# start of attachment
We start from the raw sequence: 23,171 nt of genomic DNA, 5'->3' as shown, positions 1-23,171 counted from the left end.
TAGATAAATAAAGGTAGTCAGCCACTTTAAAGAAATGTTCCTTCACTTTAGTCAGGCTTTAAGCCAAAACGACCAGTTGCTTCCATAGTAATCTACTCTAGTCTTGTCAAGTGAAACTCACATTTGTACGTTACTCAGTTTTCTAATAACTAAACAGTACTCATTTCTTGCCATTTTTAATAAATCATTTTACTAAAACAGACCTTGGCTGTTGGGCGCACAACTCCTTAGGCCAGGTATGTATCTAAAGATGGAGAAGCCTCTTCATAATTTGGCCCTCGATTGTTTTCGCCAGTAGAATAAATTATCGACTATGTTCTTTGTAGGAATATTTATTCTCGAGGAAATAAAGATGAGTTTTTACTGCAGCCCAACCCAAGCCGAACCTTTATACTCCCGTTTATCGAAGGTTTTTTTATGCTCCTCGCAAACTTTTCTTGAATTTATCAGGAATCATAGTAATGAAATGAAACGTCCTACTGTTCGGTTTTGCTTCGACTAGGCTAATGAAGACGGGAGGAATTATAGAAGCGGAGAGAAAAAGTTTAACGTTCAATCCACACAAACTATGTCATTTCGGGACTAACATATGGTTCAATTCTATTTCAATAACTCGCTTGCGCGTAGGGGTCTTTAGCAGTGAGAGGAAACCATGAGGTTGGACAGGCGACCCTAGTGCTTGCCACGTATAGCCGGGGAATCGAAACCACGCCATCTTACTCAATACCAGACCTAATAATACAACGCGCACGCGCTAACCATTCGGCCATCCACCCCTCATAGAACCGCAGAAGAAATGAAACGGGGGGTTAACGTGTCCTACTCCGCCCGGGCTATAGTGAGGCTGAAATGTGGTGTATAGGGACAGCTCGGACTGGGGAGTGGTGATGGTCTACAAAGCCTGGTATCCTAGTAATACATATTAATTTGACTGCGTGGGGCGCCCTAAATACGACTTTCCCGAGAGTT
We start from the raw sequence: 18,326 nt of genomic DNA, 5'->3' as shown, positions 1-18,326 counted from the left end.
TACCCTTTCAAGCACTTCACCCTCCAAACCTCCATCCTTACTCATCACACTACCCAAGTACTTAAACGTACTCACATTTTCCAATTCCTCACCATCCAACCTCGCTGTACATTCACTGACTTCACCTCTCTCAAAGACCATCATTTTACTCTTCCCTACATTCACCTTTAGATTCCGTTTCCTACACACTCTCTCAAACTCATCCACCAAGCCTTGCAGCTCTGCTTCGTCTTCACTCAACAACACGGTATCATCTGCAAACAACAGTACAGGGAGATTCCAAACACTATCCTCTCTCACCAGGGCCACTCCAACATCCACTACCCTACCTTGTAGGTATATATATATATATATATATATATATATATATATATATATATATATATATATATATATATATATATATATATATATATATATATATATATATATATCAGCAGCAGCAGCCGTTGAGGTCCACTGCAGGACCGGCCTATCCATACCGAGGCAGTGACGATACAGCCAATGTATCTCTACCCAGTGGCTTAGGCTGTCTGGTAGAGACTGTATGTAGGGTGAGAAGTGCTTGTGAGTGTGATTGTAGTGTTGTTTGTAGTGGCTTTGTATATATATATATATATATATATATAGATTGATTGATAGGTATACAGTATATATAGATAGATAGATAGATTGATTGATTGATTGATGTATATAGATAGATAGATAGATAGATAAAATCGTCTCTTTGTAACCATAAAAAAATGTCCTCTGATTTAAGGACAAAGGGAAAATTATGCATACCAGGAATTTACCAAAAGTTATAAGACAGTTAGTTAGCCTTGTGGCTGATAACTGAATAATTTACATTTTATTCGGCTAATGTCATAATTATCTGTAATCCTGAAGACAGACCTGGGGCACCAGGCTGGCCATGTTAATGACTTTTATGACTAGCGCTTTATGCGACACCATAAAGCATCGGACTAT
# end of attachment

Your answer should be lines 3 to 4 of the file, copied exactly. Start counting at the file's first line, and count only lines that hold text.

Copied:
We start from the raw sequence: 18,326 nt of genomic DNA, 5'->3' as shown, positions 1-18,326 counted from the left end.
TACCCTTTCAAGCACTTCACCCTCCAAACCTCCATCCTTACTCATCACACTACCCAAGTACTTAAACGTACTCACATTTTCCAATTCCTCACCATCCAACCTCGCTGTACATTCACTGACTTCACCTCTCTCAAAGACCATCATTTTACTCTTCCCTACATTCACCTTTAGATTCCGTTTCCTACACACTCTCTCAAACTCATCCACCAAGCCTTGCAGCTCTGCTTCGTCTTCACTCAACAACACGGTATCATCTGCAAACAACAGTACAGGGAGATTCCAAACACTATCCTCTCTCACCAGGGCCACTCCAACATCCACTACCCTACCTTGTAGGTATATATATATATATATATATATATATATATATATATATATATATATATATATATATATATATATATATATATATATATATATATATATATATATATCAGCAGCAGCAGCCGTTGAGGTCCACTGCAGGACCGGCCTATCCATACCGAGGCAGTGACGATACAGCCAATGTATCTCTACCCAGTGGCTTAGGCTGTCTGGTAGAGACTGTATGTAGGGTGAGAAGTGCTTGTGAGTGTGATTGTAGTGTTGTTTGTAGTGGCTTTGTATATATATATATATATATATATATAGATTGATTGATAGGTATACAGTATATATAGATAGATAGATAGATTGATTGATTGATTGATGTATATAGATAGATAGATAGATAGATAAAATCGTCTCTTTGTAACCATAAAAAAATGTCCTCTGATTTAAGGACAAAGGGAAAATTATGCATACCAGGAATTTACCAAAAGTTATAAGACAGTTAGTTAGCCTTGTGGCTGATAACTGAATAATTTACATTTTATTCGGCTAATGTCATAATTATCTGTAATCCTGAAGACAGACCTGGGGCACCAGGCTGGCCATGTTAATGACTTTTATGACTAGCGCTTTATGCGACACCATAAAGCATCGGACTAT